Drug Court: Should Treatment Be Denied?

March 25th, 2015 by Attorney Dan Carman

Imagine having your doctor prescribe a potentially life-saving treatment for you, but being unable to take advantage of it if you wish to stay out of jail. It has happened and continues to happen to thousands of Kentucky drug court defendants, despite scientific evidence that it can be harmful.

Courts v. Doctors

Do the courts have a right to interfere with the doctor/patient relationship and prohibit individuals from receiving competent medical care? One woman who doesn’t think so has filed suit against the Kentucky Administrative Office of the Courts, claiming the court system’s Monitored Conditional Release program has wrongfully interfered with the right of individuals to be treated by Kentucky physicians.

The plaintiff, a nurse with an opiate addiction, has a pending criminal case in Floyd District Court involving her arrest for allegedly stealing drug remnants from a bio-hazardous disposal box. She is forbidden by the conditions of her bond from taking any medications that would be prescribed by her doctor to treat her addiction, such as Suboxone or Methadone.

She was told that if she took such drugs she was likely to have her bond revoked, which would result in incarceration.

Arguing that the ban is unconstitutional, the lawsuit alleges that the policy violates the Americans with Disabilities Act (which recognizes addiction as a disability), the Rehabilitation Act of 1973 and the Constitution’s Equal Protection Clause.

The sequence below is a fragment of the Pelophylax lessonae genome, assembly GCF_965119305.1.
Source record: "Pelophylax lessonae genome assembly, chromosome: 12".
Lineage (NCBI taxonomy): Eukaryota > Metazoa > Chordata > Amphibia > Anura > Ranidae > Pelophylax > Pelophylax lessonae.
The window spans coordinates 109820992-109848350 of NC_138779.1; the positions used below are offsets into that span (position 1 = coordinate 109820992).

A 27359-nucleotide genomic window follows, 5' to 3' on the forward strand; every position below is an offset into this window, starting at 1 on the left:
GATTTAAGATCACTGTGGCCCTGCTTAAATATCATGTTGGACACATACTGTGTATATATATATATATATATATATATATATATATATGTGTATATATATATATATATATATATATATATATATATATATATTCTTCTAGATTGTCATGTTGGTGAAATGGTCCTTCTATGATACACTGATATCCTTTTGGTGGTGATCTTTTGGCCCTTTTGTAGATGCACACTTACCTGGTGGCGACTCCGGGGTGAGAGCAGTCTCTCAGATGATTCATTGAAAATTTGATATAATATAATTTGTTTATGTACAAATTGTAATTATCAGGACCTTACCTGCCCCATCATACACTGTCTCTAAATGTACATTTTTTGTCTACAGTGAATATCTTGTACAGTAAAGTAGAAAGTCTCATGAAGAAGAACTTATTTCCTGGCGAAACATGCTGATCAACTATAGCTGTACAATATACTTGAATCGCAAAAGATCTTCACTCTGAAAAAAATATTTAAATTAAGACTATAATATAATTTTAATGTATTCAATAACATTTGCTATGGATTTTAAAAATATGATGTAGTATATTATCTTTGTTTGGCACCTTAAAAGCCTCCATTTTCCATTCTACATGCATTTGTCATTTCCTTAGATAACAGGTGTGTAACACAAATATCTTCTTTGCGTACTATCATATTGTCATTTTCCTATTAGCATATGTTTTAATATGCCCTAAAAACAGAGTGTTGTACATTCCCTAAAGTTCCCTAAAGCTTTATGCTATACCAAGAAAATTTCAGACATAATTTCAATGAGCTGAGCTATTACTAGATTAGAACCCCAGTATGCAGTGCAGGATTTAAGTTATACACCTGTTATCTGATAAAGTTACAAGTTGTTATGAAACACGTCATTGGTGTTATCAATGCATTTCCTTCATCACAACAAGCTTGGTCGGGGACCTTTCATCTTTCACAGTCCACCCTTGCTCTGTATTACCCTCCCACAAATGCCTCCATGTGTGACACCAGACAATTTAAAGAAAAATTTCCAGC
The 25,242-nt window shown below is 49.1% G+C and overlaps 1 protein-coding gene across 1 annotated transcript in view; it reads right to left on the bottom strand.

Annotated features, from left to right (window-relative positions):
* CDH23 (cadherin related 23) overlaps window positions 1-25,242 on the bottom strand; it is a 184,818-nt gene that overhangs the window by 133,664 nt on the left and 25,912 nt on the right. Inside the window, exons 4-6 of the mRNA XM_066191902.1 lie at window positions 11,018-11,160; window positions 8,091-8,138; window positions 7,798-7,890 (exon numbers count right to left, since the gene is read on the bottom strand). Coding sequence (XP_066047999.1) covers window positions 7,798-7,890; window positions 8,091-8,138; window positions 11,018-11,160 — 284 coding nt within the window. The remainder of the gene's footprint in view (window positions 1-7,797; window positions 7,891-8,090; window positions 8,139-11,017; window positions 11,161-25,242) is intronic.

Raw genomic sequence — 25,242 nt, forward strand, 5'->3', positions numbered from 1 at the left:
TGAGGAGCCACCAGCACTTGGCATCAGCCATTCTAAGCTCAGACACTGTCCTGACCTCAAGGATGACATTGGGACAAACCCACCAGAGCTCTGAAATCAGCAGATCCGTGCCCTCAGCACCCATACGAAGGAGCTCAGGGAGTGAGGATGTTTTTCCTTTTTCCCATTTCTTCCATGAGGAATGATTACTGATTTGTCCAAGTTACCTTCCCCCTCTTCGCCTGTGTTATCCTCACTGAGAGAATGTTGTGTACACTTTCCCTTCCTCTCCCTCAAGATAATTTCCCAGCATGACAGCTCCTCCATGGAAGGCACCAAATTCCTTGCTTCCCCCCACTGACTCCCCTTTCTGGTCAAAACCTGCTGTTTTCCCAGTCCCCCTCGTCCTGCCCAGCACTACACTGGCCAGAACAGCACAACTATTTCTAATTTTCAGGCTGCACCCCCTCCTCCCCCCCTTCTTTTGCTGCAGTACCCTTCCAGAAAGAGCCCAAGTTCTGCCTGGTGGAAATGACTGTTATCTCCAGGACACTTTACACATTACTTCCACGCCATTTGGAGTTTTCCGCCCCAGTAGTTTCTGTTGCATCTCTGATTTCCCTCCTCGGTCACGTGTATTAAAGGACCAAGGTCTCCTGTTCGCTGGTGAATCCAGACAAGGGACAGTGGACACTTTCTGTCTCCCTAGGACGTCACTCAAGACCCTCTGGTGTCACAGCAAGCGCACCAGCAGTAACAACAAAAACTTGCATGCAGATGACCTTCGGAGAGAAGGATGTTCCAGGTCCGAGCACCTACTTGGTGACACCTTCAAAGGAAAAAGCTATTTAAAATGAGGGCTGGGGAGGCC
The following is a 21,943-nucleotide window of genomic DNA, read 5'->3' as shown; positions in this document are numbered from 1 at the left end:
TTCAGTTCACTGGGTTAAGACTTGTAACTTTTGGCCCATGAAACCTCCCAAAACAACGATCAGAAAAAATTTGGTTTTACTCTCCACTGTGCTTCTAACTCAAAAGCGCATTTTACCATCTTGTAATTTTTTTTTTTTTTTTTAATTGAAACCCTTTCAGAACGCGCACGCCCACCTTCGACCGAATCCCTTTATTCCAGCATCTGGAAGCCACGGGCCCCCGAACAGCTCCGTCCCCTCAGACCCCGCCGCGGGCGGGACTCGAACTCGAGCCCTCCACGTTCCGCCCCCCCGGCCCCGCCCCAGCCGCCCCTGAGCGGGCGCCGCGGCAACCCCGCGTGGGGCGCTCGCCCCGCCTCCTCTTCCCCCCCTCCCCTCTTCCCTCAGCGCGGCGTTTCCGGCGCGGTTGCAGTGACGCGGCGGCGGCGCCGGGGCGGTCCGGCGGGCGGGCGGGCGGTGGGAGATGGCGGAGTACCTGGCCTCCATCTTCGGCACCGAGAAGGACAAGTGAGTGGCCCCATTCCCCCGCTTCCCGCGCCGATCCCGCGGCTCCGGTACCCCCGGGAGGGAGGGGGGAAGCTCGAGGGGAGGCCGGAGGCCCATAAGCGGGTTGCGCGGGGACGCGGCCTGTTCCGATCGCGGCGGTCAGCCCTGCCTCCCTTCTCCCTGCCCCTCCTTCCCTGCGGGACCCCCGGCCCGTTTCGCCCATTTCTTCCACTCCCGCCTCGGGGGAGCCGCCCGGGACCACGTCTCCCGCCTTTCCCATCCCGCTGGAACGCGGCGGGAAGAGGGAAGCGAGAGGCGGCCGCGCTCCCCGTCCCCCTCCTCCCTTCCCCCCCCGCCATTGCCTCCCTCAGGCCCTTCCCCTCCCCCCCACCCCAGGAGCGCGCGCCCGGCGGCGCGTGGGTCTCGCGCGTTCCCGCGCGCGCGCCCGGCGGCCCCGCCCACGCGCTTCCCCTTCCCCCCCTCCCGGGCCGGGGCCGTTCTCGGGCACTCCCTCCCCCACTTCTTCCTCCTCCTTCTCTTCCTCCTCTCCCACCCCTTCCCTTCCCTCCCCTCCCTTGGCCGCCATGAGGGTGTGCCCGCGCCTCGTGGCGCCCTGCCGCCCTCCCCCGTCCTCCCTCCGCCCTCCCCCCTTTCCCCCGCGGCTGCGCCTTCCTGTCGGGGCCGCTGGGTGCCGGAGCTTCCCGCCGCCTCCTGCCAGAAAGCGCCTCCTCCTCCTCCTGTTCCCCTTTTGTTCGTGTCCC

Options are Available

The state’s drug treatment system relies heavily on the concept of abstinence, believing that the most effective way to recover from a substance abuse disorder is abrupt and complete abandonment. On the other hand, the medical community and the Office for National Drug Control Policy recommend counseling along with a semi-synthetic opiate substitution treatment, which allows people to function without persistent cravings and reduces the risk of overdose. Furthermore, there is evidence to suggest that relapsing after a period of abstinence is highly dangerous because the person’s tolerance has been reduced and a dose that would not have been fatal previously can turn deadly.

Interestingly, drug court policy states that judges can use their discretion and allow the use of medically supervised detoxification or treatment for up to six months.

One Northern Kentucky drug court judge has been doing this somewhat successfully with the non-narcotic drug Vivitrol to help prescription painkiller and heroin addicts in his court stay clean.

While many judges consider Suboxone and Methadone to be legalized narcotics, Vivitrol may be the middle ground for those judges who want to help addicts through treatment but are opposed to synthetic opiate replacements.

If you are an addict awaiting trial or have questions about how the law might apply to your situation, discuss it with one of the attorneys at the Lexington, KY-based Carman Law Firm. As criminal defense attorneys with years of experience, we offer thorough, experienced representation. Call today at (859) 685-1055 or fill out this online contact form to find out how we can help you.